Jac Smit, 80, the founder and a former president of the Urban Agriculture Network, a nonprofit organization that promotes the practice of growing food staples in small, city-based gardens, died Nov. 15 at his home in Washington. He had metastatic cancer.
In the late 1990s, Mr. Smit's organization was awarded a grant from the U.N. Development Program to investigate urban agricultural farming around the world. Mr. Smit's findings, published in 1996, said that the millions of people from Nairobi to Mexico City who had even a small yield of crops were less likely to be malnourished and unhealthy.
Mr. Smit served as an adviser on dozens of urban agricultural projects, including in Bogota, Colombia; Karachi, Pakistan; Jakarta, Indonesia; and Port-au-Prince, Haiti; and also in refugee camps in Bangladesh and Tanzania.
John William Smit was born in Ealing, near London, to a Dutch immigrant family. The family moved to Rhode Island when Mr. Smit was an infant and later spent time in Illinois, Massachusetts and New Hampshire.
Mr. Smit graduated in 1952 with a degree in ornamental horticulture from what is now Farmingdale State College in New York. In 1961, he received a master's degree in city and regional planning from Harvard University.
From 1963 to 1967, Mr. Smit worked as a project planner in Chicago before joining the Ford Foundation for three years as an adviser to the metropolitan planning organization in Calcutta, India.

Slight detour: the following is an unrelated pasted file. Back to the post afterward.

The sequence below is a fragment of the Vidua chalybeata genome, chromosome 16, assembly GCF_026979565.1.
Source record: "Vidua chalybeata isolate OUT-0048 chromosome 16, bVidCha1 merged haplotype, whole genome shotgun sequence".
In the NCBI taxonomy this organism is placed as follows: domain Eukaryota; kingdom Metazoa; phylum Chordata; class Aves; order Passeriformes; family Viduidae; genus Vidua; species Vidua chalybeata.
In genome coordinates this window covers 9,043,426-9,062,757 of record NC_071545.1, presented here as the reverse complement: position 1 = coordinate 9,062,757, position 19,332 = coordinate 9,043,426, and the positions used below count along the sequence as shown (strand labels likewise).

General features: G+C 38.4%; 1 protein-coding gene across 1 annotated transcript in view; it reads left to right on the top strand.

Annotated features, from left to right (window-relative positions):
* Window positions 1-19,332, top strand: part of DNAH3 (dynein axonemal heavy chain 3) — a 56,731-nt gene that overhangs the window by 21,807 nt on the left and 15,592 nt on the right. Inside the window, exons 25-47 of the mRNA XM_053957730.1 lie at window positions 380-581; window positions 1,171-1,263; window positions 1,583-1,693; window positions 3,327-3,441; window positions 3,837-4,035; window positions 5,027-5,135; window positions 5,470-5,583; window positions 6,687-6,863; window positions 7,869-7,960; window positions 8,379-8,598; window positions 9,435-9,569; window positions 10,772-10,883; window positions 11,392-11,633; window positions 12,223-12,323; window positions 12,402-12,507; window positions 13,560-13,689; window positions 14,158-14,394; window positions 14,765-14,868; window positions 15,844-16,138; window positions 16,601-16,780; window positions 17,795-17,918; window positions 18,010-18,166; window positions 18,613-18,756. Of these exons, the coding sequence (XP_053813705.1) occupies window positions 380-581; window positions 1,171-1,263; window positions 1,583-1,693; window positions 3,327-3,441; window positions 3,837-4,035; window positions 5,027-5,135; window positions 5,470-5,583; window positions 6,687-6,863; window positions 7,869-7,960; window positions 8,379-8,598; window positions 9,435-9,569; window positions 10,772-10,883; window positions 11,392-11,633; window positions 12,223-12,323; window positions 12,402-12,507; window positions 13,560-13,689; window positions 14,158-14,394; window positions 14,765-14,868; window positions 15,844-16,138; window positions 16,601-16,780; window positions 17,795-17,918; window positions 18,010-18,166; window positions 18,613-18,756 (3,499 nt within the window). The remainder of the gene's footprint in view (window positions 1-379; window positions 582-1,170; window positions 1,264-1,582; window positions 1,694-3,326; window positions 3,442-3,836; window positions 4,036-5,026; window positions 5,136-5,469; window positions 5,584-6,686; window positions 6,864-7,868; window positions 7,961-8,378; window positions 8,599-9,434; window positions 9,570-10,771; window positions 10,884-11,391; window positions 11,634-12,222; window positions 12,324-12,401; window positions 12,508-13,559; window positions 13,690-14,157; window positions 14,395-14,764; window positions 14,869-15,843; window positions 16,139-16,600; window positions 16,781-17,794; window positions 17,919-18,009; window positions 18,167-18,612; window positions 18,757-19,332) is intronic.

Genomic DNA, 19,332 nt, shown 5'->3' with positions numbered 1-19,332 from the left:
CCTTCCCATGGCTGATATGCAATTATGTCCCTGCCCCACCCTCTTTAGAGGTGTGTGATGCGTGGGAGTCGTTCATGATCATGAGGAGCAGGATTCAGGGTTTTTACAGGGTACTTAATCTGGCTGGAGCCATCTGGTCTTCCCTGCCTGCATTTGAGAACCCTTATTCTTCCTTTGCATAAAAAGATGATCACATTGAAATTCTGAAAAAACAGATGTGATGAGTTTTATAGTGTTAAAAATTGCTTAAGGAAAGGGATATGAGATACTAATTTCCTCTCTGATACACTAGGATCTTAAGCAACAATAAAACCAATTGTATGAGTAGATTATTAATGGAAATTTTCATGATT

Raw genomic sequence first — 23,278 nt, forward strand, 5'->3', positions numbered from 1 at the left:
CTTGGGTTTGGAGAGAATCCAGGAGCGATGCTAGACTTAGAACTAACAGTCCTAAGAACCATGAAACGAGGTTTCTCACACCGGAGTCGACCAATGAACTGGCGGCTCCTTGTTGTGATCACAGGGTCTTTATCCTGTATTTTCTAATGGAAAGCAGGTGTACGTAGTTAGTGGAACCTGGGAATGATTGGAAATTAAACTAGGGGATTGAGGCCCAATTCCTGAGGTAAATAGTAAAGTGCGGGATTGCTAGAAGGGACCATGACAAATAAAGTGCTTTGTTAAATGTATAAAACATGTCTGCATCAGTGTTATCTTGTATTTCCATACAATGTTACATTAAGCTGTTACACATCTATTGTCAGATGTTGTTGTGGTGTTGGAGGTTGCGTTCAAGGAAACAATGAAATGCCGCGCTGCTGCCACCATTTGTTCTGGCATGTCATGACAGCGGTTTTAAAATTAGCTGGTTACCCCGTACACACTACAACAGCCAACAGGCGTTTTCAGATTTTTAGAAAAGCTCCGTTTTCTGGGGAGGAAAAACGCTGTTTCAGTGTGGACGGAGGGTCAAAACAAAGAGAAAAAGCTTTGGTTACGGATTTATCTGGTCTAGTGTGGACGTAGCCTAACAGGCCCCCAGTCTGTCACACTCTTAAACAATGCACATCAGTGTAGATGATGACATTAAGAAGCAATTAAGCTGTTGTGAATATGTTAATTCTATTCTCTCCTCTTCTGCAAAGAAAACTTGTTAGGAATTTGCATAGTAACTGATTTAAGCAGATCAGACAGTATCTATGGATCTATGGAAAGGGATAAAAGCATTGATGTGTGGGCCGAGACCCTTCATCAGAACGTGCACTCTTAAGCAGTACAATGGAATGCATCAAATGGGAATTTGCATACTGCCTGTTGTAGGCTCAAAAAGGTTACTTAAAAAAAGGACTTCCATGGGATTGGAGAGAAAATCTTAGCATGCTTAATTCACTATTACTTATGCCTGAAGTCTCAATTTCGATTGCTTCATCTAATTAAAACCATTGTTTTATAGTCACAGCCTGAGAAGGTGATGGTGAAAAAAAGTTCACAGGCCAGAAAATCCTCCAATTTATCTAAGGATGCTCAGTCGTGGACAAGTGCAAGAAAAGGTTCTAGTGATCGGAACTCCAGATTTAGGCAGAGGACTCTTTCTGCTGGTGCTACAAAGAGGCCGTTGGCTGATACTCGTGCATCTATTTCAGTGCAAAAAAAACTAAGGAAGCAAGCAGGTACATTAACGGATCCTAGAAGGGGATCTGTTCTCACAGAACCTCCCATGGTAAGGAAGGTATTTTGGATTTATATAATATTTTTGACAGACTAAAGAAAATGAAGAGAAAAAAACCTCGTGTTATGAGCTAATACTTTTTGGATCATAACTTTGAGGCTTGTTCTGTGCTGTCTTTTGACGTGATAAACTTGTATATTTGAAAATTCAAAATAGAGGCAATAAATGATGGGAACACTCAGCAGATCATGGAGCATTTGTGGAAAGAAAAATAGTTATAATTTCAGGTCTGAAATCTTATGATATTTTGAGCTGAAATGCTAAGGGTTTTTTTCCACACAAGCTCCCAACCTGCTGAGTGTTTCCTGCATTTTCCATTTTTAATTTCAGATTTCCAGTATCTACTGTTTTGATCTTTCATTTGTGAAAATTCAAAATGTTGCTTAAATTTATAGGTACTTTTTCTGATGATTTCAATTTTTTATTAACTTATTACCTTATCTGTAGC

Mr. Smit first started working with the United Nations in 1972 as a director in Bangladesh with the International Rescue Committee. From 1975 to 1978, he helped plan agricultural development projects in cities on the Suez Canal.
Mr. Smit moved to the Washington area in the early 1980s. He spent time in Egypt, working for the U.S. Agency for International Development, before being hired by the Japanese government to help plan a renewal project in Baghdad.
In 1992, Mr. Smit founded and became the first president of the Urban Agriculture Network. He stepped down as president this year.
Mr. Smit was a member of the Hash House Harriers, a running organization.
His marriage to Justine Pascale ended in divorce.
Survivors include his wife, Elise Fiber Smith of Washington; two stepsons, Guy Smith of Minneapolis and Greg Smith of Beaufort, S.C.; two brothers; and seven grandchildren.
-- T. Rees Shapiro